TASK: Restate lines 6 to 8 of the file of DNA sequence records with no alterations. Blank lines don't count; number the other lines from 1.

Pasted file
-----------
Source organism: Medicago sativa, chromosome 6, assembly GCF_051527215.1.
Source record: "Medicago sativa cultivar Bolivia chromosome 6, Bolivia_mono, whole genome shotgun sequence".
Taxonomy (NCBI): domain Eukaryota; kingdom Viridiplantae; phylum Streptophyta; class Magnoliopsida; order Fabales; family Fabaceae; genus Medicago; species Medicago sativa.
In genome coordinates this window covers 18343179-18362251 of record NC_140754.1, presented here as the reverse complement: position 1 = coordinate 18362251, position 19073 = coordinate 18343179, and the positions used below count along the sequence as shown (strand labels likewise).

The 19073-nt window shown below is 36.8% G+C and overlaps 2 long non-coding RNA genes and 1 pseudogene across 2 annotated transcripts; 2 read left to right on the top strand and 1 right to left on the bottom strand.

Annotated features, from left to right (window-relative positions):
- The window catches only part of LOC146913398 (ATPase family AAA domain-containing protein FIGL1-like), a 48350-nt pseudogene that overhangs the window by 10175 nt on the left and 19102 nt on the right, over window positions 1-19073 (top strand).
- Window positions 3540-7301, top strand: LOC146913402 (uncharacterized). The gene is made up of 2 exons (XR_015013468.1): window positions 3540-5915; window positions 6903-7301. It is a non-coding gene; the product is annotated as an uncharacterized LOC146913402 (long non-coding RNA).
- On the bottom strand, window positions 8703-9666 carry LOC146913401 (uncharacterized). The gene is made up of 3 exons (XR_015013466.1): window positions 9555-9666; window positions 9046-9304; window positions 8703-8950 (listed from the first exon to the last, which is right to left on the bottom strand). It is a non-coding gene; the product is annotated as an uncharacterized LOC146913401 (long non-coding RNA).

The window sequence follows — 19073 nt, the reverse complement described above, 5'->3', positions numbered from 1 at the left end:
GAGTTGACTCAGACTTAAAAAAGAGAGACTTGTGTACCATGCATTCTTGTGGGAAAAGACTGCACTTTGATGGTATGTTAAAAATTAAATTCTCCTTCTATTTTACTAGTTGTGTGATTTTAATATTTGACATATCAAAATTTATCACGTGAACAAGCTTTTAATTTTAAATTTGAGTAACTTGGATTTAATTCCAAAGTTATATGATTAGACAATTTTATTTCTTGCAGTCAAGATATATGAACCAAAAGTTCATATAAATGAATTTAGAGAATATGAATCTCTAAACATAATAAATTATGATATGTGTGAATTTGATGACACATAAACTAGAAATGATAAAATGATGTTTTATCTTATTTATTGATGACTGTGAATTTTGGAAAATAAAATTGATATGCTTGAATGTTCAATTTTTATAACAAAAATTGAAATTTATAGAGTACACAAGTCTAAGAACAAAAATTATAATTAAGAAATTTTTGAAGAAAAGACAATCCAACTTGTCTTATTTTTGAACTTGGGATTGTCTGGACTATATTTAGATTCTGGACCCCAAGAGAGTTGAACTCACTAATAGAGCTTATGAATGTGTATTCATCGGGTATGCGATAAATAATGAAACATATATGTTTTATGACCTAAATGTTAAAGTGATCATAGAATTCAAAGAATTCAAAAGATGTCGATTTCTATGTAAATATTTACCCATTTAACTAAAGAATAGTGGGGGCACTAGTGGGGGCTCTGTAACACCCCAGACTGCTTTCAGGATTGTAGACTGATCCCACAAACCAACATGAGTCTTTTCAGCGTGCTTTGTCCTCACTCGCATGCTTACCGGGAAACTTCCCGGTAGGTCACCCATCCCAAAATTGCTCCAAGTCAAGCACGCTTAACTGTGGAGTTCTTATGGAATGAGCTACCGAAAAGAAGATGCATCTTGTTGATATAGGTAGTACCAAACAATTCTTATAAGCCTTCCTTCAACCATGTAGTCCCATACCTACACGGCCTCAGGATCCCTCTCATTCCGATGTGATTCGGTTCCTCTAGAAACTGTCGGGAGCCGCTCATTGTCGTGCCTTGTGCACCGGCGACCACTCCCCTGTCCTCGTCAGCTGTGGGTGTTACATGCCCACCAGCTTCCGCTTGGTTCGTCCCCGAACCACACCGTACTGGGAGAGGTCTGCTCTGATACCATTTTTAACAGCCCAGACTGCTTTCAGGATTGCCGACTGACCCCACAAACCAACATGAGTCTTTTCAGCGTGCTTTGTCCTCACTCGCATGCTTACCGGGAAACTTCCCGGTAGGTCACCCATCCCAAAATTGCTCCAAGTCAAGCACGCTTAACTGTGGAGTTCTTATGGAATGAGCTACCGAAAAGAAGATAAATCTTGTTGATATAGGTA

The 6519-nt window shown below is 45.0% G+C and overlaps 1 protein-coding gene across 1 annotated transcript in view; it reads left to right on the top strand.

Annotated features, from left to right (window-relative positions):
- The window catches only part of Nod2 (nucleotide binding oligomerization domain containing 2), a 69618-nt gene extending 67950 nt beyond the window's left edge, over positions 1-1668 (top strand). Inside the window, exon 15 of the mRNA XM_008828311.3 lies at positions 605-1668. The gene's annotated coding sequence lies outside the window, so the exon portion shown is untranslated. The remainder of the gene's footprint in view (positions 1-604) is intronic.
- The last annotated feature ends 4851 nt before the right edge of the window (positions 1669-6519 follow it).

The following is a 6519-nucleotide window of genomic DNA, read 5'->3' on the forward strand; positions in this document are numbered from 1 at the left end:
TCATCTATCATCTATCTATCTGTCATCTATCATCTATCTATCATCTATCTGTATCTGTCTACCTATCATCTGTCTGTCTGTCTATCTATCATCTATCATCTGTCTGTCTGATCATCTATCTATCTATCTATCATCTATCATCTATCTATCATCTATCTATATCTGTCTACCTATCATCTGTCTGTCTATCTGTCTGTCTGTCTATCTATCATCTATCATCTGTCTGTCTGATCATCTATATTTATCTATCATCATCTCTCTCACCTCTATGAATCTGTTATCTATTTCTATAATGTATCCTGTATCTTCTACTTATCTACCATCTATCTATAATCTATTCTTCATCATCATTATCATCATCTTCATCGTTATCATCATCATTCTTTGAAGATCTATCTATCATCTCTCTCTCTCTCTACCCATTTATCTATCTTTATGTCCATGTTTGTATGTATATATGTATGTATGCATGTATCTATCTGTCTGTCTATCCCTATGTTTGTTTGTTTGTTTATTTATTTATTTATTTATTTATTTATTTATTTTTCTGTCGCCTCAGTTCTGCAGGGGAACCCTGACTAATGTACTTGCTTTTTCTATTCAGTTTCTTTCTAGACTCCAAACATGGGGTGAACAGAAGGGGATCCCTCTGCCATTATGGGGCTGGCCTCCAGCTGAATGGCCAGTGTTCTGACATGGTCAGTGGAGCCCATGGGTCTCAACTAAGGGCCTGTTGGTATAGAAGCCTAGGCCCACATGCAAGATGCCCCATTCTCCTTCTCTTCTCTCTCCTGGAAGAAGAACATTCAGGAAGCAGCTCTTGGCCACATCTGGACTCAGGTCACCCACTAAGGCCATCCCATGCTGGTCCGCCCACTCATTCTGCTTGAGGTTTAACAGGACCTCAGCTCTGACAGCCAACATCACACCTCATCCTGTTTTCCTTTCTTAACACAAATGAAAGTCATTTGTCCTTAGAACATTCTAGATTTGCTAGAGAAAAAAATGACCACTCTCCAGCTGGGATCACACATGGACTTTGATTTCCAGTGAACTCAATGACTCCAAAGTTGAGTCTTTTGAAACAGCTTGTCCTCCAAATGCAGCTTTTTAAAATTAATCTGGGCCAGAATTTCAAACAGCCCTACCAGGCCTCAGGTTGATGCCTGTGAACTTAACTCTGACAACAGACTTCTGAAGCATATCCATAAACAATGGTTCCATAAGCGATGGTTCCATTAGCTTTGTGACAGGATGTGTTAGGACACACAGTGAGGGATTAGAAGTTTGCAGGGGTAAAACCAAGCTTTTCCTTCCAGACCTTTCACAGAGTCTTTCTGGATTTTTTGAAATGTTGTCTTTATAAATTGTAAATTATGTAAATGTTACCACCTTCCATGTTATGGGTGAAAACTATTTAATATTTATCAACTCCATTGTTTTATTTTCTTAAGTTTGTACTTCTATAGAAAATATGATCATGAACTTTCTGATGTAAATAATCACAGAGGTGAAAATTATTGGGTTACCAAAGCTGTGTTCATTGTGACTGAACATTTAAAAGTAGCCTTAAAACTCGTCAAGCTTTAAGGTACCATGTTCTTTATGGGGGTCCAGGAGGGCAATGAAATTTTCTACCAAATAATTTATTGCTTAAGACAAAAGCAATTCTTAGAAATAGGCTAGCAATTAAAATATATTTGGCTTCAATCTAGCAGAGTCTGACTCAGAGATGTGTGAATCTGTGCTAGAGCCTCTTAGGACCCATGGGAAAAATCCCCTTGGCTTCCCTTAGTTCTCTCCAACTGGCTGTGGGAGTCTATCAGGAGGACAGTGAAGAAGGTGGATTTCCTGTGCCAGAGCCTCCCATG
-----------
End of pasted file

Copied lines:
Annotated features, from left to right (window-relative positions):
- The window catches only part of LOC146913398 (ATPase family AAA domain-containing protein FIGL1-like), a 48350-nt pseudogene that overhangs the window by 10175 nt on the left and 19102 nt on the right, over window positions 1-19073 (top strand).
- Window positions 3540-7301, top strand: LOC146913402 (uncharacterized). The gene is made up of 2 exons (XR_015013468.1): window positions 3540-5915; window positions 6903-7301. It is a non-coding gene; the product is annotated as an uncharacterized LOC146913402 (long non-coding RNA).